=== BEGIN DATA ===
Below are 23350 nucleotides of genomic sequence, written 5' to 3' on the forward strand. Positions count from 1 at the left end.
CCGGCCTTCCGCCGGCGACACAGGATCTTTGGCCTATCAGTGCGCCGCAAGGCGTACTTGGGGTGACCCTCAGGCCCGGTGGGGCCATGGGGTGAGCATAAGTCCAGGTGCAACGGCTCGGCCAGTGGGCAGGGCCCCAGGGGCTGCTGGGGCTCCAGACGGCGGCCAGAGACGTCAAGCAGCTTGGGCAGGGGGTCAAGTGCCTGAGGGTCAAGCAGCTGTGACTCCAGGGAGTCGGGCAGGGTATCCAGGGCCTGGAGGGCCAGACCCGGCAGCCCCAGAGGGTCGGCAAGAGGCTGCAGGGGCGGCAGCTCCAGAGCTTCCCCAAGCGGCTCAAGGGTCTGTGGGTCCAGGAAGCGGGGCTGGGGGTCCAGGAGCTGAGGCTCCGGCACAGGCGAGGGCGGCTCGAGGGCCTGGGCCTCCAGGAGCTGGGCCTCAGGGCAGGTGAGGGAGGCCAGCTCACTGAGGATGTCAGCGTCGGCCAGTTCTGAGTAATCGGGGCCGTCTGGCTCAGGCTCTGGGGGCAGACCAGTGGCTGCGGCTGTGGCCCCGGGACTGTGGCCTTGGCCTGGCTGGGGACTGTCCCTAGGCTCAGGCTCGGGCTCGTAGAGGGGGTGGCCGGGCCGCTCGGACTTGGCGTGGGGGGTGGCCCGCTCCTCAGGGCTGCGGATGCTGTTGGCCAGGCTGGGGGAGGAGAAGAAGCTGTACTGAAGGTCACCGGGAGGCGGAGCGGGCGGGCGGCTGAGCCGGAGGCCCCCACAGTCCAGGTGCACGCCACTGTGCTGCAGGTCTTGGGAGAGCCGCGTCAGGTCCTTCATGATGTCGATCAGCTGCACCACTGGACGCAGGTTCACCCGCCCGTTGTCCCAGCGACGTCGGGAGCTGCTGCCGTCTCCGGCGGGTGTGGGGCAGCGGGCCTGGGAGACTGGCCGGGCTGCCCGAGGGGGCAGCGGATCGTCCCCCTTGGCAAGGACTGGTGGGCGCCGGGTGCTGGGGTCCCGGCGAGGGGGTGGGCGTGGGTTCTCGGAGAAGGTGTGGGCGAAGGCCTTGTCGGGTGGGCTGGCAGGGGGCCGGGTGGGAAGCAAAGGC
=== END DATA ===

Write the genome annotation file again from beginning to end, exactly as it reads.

Below are 23350 nucleotides of genomic sequence, written 5' to 3' on the forward strand. Positions count from 1 at the left end.
CCGGCCTTCCGCCGGCGACACAGGATCTTTGGCCTATCAGTGCGCCGCAAGGCGTACTTGGGGTGACCCTCAGGCCCGGTGGGGCCATGGGGTGAGCATAAGTCCAGGTGCAACGGCTCGGCCAGTGGGCAGGGCCCCAGGGGCTGCTGGGGCTCCAGACGGCGGCCAGAGACGTCAAGCAGCTTGGGCAGGGGGTCAAGTGCCTGAGGGTCAAGCAGCTGTGACTCCAGGGAGTCGGGCAGGGTATCCAGGGCCTGGAGGGCCAGACCCGGCAGCCCCAGAGGGTCGGCAAGAGGCTGCAGGGGCGGCAGCTCCAGAGCTTCCCCAAGCGGCTCAAGGGTCTGTGGGTCCAGGAAGCGGGGCTGGGGGTCCAGGAGCTGAGGCTCCGGCACAGGCGAGGGCGGCTCGAGGGCCTGGGCCTCCAGGAGCTGGGCCTCAGGGCAGGTGAGGGAGGCCAGCTCACTGAGGATGTCAGCGTCGGCCAGTTCTGAGTAATCGGGGCCGTCTGGCTCAGGCTCTGGGGGCAGACCAGTGGCTGCGGCTGTGGCCCCGGGACTGTGGCCTTGGCCTGGCTGGGGACTGTCCCTAGGCTCAGGCTCGGGCTCGTAGAGGGGGTGGCCGGGCCGCTCGGACTTGGCGTGGGGGGTGGCCCGCTCCTCAGGGCTGCGGATGCTGTTGGCCAGGCTGGGGGAGGAGAAGAAGCTGTACTGAAGGTCACCGGGAGGCGGAGCGGGCGGGCGGCTGAGCCGGAGGCCCCCACAGTCCAGGTGCACGCCACTGTGCTGCAGGTCTTGGGAGAGCCGCGTCAGGTCCTTCATGATGTCGATCAGCTGCACCACTGGACGCAGGTTCACCCGCCCGTTGTCCCAGCGACGTCGGGAGCTGCTGCCGTCTCCGGCGGGTGTGGGGCAGCGGGCCTGGGAGACTGGCCGGGCTGCCCGAGGGGGCAGCGGATCGTCCCCCTTGGCAAGGACTGGTGGGCGCCGGGTGCTGGGGTCCCGGCGAGGGGGTGGGCGTGGGTTCTCGGAGAAGGTGTGGGCGAAGGCCTTGTCGGGTGGGCTGGCAGGGGGCCGGGTGGGAAGCAAAGGC